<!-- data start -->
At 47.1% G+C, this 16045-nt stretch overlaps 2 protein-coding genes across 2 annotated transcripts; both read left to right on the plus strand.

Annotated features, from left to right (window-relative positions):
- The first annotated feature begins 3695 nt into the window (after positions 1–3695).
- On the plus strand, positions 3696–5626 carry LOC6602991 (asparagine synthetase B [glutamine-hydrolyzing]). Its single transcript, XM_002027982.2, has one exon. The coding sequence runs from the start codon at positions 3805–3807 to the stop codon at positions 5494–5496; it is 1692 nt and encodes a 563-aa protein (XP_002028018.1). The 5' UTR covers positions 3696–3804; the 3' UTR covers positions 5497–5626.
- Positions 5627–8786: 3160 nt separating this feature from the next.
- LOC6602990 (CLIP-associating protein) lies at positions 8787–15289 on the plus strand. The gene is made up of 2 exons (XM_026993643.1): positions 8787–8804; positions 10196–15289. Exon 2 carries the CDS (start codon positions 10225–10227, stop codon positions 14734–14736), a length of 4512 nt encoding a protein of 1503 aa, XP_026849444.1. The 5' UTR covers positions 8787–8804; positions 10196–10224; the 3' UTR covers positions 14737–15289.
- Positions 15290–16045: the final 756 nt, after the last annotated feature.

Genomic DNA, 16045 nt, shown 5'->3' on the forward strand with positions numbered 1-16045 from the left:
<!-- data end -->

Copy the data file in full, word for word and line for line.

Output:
At 47.1% G+C, this 16045-nt stretch overlaps 2 protein-coding genes across 2 annotated transcripts; both read left to right on the plus strand.

Annotated features, from left to right (window-relative positions):
- The first annotated feature begins 3695 nt into the window (after positions 1–3695).
- On the plus strand, positions 3696–5626 carry LOC6602991 (asparagine synthetase B [glutamine-hydrolyzing]). Its single transcript, XM_002027982.2, has one exon. The coding sequence runs from the start codon at positions 3805–3807 to the stop codon at positions 5494–5496; it is 1692 nt and encodes a 563-aa protein (XP_002028018.1). The 5' UTR covers positions 3696–3804; the 3' UTR covers positions 5497–5626.
- Positions 5627–8786: 3160 nt separating this feature from the next.
- LOC6602990 (CLIP-associating protein) lies at positions 8787–15289 on the plus strand. The gene is made up of 2 exons (XM_026993643.1): positions 8787–8804; positions 10196–15289. Exon 2 carries the CDS (start codon positions 10225–10227, stop codon positions 14734–14736), a length of 4512 nt encoding a protein of 1503 aa, XP_026849444.1. The 5' UTR covers positions 8787–8804; positions 10196–10224; the 3' UTR covers positions 14737–15289.
- Positions 15290–16045: the final 756 nt, after the last annotated feature.

Genomic DNA, 16045 nt, shown 5'->3' on the forward strand with positions numbered 1-16045 from the left: